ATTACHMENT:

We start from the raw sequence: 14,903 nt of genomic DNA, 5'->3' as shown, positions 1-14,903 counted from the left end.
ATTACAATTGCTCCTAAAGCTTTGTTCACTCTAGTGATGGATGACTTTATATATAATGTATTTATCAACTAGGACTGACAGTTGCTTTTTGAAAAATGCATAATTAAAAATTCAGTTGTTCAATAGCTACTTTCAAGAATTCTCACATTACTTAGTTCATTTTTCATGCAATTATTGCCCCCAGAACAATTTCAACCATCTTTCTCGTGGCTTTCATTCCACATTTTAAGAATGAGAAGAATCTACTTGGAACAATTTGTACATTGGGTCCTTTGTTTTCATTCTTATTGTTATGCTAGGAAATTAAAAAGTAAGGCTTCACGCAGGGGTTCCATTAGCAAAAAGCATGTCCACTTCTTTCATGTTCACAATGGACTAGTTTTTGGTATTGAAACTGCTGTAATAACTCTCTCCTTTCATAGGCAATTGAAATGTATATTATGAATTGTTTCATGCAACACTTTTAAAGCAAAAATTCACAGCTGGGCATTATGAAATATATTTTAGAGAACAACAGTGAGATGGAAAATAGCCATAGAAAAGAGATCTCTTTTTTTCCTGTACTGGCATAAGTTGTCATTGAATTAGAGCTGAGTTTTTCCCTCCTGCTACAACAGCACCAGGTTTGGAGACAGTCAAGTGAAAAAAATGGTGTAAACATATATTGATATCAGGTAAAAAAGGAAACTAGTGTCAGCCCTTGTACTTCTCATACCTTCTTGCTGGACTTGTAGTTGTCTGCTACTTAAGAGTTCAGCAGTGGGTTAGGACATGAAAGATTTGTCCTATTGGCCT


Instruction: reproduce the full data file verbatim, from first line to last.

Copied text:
We start from the raw sequence: 14,903 nt of genomic DNA, 5'->3' as shown, positions 1-14,903 counted from the left end.
ATTACAATTGCTCCTAAAGCTTTGTTCACTCTAGTGATGGATGACTTTATATATAATGTATTTATCAACTAGGACTGACAGTTGCTTTTTGAAAAATGCATAATTAAAAATTCAGTTGTTCAATAGCTACTTTCAAGAATTCTCACATTACTTAGTTCATTTTTCATGCAATTATTGCCCCCAGAACAATTTCAACCATCTTTCTCGTGGCTTTCATTCCACATTTTAAGAATGAGAAGAATCTACTTGGAACAATTTGTACATTGGGTCCTTTGTTTTCATTCTTATTGTTATGCTAGGAAATTAAAAAGTAAGGCTTCACGCAGGGGTTCCATTAGCAAAAAGCATGTCCACTTCTTTCATGTTCACAATGGACTAGTTTTTGGTATTGAAACTGCTGTAATAACTCTCTCCTTTCATAGGCAATTGAAATGTATATTATGAATTGTTTCATGCAACACTTTTAAAGCAAAAATTCACAGCTGGGCATTATGAAATATATTTTAGAGAACAACAGTGAGATGGAAAATAGCCATAGAAAAGAGATCTCTTTTTTTCCTGTACTGGCATAAGTTGTCATTGAATTAGAGCTGAGTTTTTCCCTCCTGCTACAACAGCACCAGGTTTGGAGACAGTCAAGTGAAAAAAATGGTGTAAACATATATTGATATCAGGTAAAAAAGGAAACTAGTGTCAGCCCTTGTACTTCTCATACCTTCTTGCTGGACTTGTAGTTGTCTGCTACTTAAGAGTTCAGCAGTGGGTTAGGACATGAAAGATTTGTCCTATTGGCCT